Efficiency and allometry of seed production in grassland forbs: site and year comparative study in the Italian Eastern Pre-Alps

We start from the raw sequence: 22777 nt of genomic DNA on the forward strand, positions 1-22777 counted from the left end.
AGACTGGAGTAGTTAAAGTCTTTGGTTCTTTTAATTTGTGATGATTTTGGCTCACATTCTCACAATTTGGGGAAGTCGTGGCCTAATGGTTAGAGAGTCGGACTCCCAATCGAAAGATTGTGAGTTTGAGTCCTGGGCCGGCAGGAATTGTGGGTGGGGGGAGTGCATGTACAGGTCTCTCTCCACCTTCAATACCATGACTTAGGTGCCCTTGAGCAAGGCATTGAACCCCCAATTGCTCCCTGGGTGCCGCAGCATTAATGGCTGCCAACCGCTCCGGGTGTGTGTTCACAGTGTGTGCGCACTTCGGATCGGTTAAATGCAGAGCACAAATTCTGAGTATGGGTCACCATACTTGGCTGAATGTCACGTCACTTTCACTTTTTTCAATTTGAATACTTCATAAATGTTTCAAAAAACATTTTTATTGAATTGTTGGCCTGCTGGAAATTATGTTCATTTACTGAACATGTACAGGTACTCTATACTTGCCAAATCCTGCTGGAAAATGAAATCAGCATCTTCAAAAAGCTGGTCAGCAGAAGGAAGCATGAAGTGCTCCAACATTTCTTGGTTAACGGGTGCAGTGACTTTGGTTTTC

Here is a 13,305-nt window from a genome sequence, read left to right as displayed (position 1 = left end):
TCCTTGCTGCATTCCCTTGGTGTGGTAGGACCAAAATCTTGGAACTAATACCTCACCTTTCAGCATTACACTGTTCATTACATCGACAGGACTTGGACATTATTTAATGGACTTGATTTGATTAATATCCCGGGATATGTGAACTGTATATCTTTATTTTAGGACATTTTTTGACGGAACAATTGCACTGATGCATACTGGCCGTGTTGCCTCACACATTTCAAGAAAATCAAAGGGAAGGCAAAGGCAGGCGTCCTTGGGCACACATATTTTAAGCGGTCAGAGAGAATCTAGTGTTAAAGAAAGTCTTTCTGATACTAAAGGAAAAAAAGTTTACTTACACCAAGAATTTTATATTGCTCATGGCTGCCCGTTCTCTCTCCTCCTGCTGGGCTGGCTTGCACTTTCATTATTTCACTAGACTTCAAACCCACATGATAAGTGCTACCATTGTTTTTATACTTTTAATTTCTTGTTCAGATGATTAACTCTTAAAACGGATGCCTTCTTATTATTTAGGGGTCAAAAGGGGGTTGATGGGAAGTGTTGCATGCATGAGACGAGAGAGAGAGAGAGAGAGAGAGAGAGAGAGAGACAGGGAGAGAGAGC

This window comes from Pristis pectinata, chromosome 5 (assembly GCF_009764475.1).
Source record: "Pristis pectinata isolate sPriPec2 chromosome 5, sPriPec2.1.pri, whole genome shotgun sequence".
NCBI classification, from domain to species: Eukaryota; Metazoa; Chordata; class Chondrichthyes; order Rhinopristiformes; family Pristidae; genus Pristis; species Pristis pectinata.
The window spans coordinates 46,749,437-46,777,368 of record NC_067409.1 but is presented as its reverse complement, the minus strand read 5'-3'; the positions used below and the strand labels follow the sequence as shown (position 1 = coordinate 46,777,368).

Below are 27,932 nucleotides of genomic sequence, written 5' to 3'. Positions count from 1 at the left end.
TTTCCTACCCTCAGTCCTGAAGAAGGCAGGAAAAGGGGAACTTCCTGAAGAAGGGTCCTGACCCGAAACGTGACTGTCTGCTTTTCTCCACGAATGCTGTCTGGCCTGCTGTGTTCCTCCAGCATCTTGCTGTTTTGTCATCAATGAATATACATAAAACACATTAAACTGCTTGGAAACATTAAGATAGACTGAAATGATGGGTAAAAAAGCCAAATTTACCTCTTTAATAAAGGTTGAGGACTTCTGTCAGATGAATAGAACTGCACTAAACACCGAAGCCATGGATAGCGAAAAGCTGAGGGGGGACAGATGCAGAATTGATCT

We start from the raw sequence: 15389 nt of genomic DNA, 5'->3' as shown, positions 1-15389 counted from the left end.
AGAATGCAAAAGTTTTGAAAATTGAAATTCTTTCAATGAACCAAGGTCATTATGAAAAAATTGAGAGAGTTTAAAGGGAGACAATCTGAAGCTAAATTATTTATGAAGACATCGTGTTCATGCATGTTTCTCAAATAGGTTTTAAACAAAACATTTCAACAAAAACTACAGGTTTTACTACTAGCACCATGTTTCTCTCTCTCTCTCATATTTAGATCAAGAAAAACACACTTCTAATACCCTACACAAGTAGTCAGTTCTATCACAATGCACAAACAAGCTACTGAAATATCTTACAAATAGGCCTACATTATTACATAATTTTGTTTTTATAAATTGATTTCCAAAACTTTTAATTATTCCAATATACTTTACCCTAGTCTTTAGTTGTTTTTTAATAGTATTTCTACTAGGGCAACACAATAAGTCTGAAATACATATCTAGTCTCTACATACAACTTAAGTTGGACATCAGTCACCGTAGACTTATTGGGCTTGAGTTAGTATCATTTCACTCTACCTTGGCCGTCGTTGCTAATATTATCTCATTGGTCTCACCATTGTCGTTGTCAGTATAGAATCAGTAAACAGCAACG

Forbs are important biodiversity components of grasslands and are often threatened by management intensification. As most forbs propagate predominantly by seed, knowledge of their seed regenerative traits would improve the conservation and restoration of forb-rich ecosystems. The main seed production traits of six forbs that are common in European species-rich grasslands were studied by collecting fertile shoots from different sites and over several years. Among sites and years, variability was high, particularly in the number of inflorescences per shoot, which affected ovule production more than any other trait. Relationships between inflorescence size and the number of ovules were mainly negatively allometric or almost so, with lower flower densities in larger inflorescences. The average ovule-to-seed transformation efficiency was 58%. There was significant variation among collections of the same species, and even more between species. Species with a low ovule-to-seed transformation efficiency generally exhibited compensatory, high seed viability. Large inflorescences had high ovule to seed utilization values, probably because of better nutrient conditions. Seed germinability (average, 30%) was much lower than seed viability (average, 54%); therefore, seed dormancy was an important feature of the species studied.